Kirkstall Valley Nature Reserve

Kirkstall Valley Nature Reserve lower weir - Jim Horsfall

Kirkstall Valley Nature Reserve lower weir - Jim Horsfall

Kirkstall Valley Nature Reserve

Just outside the urban heart of Leeds, Kirkstall Valley Nature Reserve combines the industrial past with today's vibrant wildlife communities. A keen eye might spot otters or kingfishers by the weirs on the River Aire.


Redcote Lane
West Yorkshire

OS Map Reference

SE 26841 34475
A static map of Kirkstall Valley Nature Reserve

Know before you go

10 hectares

Entry fee


Walking trails

Permissive footpaths.


Permissive footpaths. Wheelchair access is limited; contact the Trust for more details.


On a lead

When to visit

Opening times

Open at all times

Best time to visit

May to February

Before you visit

Kirkstall Valley is currently seeing a high level of visitors and an increased amount of litter around the reserve.

We'd urge everyone to follow our 'love and look after it' advice - take all your litter home, do not have barbecues or campfires and respect the nature and wildlife at the reserve. If you do see any anti-social behaviour, please contact the police on their non-emergency number 101.

Please keep your dog on a lead (more information below) and be especially aware of keeping to the paths and following signage around the reserve.


Situated on the site of former Kirkstall Power Station, Kirkstall Valley Nature Reserve is a fantastic example of nature restoration. The reserve now supports large areas of wildflower meadow and young woodland. Formed on a plateau of fly ash deposits and later landfill, the site was capped and seeded with native wildflower species in the 1990s, while shrubs and trees were planted around the edges. The area was noted for orchards in medieval times, Kirkstall now supports a good number of fruit trees including medlar, quince and five apple varieties, with recent additions of cherry, greengage, damson, pear and plum.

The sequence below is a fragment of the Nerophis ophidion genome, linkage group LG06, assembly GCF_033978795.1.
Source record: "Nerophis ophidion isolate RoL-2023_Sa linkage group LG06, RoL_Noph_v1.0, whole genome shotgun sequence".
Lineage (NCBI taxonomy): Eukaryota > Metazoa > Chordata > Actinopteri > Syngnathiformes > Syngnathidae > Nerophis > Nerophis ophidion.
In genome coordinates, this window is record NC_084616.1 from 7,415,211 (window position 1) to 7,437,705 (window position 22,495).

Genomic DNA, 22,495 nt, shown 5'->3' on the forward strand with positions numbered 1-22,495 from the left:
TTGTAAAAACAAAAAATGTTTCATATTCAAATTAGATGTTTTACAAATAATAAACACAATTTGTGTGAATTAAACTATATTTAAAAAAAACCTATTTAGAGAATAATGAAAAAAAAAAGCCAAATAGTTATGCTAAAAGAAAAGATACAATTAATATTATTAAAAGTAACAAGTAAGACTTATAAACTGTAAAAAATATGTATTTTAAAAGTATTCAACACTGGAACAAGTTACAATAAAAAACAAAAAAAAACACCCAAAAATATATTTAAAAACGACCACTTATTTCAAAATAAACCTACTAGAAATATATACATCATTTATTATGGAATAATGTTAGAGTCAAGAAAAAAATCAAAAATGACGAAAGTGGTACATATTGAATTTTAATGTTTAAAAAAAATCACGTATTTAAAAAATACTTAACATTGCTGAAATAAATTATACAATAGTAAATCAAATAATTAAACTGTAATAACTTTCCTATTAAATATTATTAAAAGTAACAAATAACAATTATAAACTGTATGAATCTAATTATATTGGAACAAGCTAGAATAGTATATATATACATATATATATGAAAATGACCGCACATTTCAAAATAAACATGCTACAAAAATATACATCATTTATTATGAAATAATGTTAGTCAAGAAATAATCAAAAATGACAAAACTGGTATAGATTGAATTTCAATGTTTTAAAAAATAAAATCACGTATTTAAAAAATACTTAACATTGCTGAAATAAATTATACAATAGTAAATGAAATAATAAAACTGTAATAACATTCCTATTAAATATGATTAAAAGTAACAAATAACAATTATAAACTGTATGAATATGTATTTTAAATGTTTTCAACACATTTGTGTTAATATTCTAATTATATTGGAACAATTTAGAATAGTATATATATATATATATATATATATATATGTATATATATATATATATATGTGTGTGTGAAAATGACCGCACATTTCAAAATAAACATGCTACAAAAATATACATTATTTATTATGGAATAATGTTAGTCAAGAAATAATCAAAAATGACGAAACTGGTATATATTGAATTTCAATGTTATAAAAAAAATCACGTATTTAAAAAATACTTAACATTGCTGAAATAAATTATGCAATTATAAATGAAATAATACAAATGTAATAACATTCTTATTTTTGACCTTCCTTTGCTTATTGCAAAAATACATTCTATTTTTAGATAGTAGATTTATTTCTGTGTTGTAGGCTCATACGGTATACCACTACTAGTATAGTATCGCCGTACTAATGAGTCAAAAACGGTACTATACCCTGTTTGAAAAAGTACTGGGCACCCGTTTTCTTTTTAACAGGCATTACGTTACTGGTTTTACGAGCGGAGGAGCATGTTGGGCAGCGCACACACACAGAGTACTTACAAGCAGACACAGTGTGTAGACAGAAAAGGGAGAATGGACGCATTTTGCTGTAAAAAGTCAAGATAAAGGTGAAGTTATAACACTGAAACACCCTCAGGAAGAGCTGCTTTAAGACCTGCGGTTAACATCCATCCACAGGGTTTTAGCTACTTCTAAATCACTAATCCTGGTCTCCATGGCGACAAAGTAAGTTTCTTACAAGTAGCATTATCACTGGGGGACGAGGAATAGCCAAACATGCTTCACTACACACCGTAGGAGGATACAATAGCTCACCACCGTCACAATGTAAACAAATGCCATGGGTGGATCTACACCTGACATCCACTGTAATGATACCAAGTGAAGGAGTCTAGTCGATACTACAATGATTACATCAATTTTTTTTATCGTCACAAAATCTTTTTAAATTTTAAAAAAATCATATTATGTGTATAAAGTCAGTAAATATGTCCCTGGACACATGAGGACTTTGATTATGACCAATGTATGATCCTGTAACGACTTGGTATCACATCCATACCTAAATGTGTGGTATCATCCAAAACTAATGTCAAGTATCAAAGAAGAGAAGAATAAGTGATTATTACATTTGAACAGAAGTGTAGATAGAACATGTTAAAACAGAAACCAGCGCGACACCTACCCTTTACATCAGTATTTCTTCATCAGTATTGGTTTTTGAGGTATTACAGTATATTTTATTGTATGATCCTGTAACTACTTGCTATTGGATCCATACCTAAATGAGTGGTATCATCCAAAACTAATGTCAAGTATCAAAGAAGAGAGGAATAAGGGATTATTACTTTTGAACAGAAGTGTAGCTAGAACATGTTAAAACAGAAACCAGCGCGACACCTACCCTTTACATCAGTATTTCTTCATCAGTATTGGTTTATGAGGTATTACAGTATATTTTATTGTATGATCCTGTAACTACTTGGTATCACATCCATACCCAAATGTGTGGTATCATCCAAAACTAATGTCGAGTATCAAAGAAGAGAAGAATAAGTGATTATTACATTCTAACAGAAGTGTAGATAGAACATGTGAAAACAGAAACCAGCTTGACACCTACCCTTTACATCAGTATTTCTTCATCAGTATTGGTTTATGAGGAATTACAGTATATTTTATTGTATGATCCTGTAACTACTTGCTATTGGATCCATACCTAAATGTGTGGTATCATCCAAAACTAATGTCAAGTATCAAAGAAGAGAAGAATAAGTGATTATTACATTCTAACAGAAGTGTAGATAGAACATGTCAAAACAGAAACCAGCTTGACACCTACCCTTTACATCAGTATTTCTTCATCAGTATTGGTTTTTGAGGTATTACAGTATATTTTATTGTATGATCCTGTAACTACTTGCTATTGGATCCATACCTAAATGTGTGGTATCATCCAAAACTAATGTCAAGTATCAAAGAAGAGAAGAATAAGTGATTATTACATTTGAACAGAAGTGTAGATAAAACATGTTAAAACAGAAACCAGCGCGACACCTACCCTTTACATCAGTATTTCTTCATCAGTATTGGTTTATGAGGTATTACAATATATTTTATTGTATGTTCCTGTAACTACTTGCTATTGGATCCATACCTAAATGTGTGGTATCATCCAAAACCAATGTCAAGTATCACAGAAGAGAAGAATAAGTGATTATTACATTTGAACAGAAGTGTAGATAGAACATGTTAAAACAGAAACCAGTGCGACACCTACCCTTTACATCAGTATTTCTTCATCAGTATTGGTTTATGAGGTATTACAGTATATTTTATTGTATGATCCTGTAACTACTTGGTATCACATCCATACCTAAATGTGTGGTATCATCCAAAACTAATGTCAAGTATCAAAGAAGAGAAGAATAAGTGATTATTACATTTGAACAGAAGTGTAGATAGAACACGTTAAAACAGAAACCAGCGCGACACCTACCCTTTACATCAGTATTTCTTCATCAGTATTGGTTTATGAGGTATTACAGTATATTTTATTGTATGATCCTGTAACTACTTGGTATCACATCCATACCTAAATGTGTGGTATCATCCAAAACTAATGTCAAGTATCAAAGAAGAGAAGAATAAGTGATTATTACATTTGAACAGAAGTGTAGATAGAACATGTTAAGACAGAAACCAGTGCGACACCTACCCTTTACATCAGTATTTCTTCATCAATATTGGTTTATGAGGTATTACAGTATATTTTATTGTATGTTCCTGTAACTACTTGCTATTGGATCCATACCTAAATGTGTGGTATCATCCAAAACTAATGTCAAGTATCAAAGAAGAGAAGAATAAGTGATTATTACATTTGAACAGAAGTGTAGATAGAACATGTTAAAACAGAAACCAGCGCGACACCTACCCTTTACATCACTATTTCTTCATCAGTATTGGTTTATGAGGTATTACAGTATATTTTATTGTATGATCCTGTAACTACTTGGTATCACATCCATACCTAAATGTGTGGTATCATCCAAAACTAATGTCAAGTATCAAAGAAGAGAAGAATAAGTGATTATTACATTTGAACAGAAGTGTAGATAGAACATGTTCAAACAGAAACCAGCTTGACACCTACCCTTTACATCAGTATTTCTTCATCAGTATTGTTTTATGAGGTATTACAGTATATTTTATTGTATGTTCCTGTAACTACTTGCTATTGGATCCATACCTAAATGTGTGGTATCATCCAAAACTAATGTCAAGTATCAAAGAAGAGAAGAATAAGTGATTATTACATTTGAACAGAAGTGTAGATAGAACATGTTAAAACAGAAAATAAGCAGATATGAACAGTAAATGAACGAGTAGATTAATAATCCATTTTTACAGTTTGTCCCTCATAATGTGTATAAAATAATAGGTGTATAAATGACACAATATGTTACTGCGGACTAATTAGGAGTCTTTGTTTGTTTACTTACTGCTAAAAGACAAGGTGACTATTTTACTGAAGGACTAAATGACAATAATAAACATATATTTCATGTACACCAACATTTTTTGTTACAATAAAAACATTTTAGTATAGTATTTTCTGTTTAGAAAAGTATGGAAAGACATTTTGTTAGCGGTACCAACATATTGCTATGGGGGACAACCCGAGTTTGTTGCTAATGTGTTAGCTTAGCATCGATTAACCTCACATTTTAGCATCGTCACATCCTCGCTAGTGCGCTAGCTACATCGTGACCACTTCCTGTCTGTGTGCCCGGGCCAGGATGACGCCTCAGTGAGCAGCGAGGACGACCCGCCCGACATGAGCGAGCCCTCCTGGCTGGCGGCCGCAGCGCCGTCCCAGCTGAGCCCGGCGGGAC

A variety of habitats have emerged; meadows sustain a myriad of insect life including the small copper butterfly, young woodland is rich with fruit bearing shrubs attracting feeding birds, ponds and ditches ensure robust populations of toads, frogs and newts.

Over 130 plant species have been recorded on site along with 65 species of birds including kingfisher and a number of mammals such as fox, as well as pipistrelle, noctule and Daubenton's bats. Otters may be seen by the old ford, which is generally impassable for most of the year.

Sixteen butterfly species have been recorded including comma and small copper and also six species of dragonfly.

Yorkshire Wildlife Trust manages the meadows through cutting and raking in late summer. The woodland is coppiced and thinned on rotation in the winter.

There is a bar at the City Golf club house and toilets used with their permission.

Seasonal highlights

  • Spring: Plants - Primrose; Apple tree blossom; Cowslip
  • Summer: Plants -Ox-eye daisy; Meadow vetchling; Invertebrates - Small copper; Amphibian - Common toad
  • Autumn: Plants - Sloe; Apple; Pear; Quince; Medlar
  • Winter: Birds - Goosander; Grey heron; Kingfisher; Bullfinch; Reed bunting


Public transport
There are regular buses along Kirkstall Road from Leeds City Centre with a bus stop at the end of Redcote Lane. Burley Park Railway Station is about 1.5 miles away or a 30 minute walk.

By car
The entrance to the nature reserve is towards the end of Redcote Lane (just off Kirkstall Road), past Fitness First and City Golf and just before the railway bridge on the right. There is parking here on the road near the entrance. Please do not block the gateway. It is about two miles from the centre of Leeds.